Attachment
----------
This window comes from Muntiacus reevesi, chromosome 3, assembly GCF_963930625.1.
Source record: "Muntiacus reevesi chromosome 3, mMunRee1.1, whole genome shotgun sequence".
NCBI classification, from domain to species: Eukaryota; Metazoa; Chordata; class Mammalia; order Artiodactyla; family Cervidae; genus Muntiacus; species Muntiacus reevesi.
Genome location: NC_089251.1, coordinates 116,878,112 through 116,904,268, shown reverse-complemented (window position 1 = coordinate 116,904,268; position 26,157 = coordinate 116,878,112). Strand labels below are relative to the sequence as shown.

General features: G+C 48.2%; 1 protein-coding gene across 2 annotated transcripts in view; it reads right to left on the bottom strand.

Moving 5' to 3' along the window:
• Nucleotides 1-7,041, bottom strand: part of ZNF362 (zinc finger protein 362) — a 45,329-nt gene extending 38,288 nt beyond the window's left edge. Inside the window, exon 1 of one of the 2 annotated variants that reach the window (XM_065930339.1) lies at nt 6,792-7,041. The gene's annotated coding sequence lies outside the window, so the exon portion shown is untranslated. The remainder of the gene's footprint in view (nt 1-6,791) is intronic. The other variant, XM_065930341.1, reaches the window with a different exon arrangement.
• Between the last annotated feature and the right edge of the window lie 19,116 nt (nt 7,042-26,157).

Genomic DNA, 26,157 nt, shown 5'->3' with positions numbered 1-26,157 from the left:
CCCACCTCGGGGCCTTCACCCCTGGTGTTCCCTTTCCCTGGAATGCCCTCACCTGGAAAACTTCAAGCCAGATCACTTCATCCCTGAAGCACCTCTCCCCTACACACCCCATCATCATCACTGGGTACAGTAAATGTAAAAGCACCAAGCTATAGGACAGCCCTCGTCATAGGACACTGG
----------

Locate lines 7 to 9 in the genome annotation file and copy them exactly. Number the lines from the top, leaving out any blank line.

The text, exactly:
• Nucleotides 1-7,041, bottom strand: part of ZNF362 (zinc finger protein 362) — a 45,329-nt gene extending 38,288 nt beyond the window's left edge. Inside the window, exon 1 of one of the 2 annotated variants that reach the window (XM_065930339.1) lies at nt 6,792-7,041. The gene's annotated coding sequence lies outside the window, so the exon portion shown is untranslated. The remainder of the gene's footprint in view (nt 1-6,791) is intronic. The other variant, XM_065930341.1, reaches the window with a different exon arrangement.
• Between the last annotated feature and the right edge of the window lie 19,116 nt (nt 7,042-26,157).

Genomic DNA, 26,157 nt, shown 5'->3' with positions numbered 1-26,157 from the left: